Objective: The objective of this study was to assess changes in food group consumption patterns from childhood to young adulthood.
Design: Twenty-four-hour dietary recalls were collected on a longitudinal sample of young adults.
Subjects/setting: Dietary intake data were collected on 246 young adults (70% European American, 30% African American) aged 19 to 28 years who participated in a previous cross-sectional survey when they were 10-year-olds.
Statistical analyses: Descriptive statistics and linear mixed models adjusting for study time (age), sex, and ethnicity.
Results: In childhood, consumption of fruits/fruit juice and mixed meats ( P </=.05), desserts, candy, and milk ( P </=.0001) were greater than in young adulthood. Young adulthood consumption was greater for sweetened beverages, poultry and seafood ( P </=.001), salty snacks ( P </=.05), and beef ( P </=.01) compared to childhood. Milk consumption decreased, but the decrease was greater among males ( P </=.0001). Sweetened beverage consumption increased, but the increase was greater for European Americans ( P </=.0001). Candy consumption decreased, but the decrease was greater for African Americans ( P </=.05).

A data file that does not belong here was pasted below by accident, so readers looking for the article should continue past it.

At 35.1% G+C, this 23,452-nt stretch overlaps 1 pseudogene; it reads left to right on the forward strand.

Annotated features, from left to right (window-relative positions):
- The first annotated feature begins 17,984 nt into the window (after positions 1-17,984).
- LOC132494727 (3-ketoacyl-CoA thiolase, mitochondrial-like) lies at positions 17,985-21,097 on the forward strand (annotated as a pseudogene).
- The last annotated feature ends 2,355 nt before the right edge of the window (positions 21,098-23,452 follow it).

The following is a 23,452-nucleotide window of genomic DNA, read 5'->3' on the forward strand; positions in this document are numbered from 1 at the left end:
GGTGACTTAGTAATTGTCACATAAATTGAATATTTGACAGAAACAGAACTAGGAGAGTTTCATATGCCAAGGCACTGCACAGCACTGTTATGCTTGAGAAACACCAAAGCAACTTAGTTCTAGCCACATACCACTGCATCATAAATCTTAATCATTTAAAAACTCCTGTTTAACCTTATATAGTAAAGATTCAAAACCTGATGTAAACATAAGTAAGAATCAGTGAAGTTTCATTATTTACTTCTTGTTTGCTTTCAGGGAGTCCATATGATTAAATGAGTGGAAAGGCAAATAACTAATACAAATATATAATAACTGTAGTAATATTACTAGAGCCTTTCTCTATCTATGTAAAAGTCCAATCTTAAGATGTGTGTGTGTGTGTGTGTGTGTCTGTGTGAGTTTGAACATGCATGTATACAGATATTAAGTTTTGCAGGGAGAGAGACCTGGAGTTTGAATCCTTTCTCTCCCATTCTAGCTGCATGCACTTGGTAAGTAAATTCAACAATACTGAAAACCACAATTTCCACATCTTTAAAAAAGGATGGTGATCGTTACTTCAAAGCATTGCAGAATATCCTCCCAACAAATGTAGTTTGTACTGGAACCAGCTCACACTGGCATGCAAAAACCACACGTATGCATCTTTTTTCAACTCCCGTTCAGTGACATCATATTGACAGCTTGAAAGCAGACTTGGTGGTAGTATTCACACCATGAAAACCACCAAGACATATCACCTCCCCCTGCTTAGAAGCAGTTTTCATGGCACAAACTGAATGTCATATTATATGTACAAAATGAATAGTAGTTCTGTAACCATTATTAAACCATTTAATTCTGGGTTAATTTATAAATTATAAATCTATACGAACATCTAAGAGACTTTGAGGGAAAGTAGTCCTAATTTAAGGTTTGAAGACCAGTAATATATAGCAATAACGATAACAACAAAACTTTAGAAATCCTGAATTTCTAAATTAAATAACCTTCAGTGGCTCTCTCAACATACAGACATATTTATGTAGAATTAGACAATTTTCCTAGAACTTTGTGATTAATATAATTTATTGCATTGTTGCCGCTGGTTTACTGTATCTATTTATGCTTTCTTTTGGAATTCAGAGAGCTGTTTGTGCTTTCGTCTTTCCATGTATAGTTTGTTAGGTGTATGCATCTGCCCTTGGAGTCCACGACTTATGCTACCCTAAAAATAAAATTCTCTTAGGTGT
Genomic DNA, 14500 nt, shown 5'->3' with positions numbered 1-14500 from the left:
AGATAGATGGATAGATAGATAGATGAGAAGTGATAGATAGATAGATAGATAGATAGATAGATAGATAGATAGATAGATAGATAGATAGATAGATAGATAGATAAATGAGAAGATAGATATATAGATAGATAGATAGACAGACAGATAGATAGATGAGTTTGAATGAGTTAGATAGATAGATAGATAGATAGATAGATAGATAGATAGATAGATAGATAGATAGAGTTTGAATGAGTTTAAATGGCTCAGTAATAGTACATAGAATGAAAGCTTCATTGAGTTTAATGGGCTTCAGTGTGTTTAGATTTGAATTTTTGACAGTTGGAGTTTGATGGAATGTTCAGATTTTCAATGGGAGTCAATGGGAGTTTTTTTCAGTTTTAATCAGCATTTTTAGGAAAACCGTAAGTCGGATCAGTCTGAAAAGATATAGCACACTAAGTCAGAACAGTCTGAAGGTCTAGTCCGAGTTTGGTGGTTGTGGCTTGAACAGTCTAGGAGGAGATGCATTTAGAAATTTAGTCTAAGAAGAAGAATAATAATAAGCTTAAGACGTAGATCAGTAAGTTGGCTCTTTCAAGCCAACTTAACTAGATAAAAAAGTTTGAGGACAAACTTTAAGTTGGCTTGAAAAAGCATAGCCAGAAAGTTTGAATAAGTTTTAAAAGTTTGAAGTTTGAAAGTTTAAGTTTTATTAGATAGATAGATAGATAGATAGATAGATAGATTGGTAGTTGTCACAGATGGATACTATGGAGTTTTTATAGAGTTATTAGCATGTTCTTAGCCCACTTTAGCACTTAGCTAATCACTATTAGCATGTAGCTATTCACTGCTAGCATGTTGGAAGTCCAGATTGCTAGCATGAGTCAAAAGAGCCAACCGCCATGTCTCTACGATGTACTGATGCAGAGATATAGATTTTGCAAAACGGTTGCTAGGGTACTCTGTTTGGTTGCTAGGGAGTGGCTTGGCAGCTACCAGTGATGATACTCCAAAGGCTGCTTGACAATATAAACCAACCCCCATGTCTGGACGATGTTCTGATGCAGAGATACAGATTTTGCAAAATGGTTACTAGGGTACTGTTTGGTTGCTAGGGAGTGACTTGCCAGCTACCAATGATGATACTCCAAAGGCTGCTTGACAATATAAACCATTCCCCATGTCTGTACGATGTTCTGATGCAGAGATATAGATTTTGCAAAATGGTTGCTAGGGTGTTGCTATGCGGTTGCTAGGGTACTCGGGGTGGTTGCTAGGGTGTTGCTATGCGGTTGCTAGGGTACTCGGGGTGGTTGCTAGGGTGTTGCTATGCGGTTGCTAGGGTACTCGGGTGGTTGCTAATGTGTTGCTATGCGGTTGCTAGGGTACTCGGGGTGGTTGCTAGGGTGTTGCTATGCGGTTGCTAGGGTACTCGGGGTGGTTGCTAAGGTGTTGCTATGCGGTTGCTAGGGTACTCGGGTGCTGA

Conclusions: Changes occur in food group consumption patterns from childhood to young adulthood. Overall, there was a decrease in diet quality during this age transition. Understanding eating habits of children early in life is important for planning effective intervention strategies.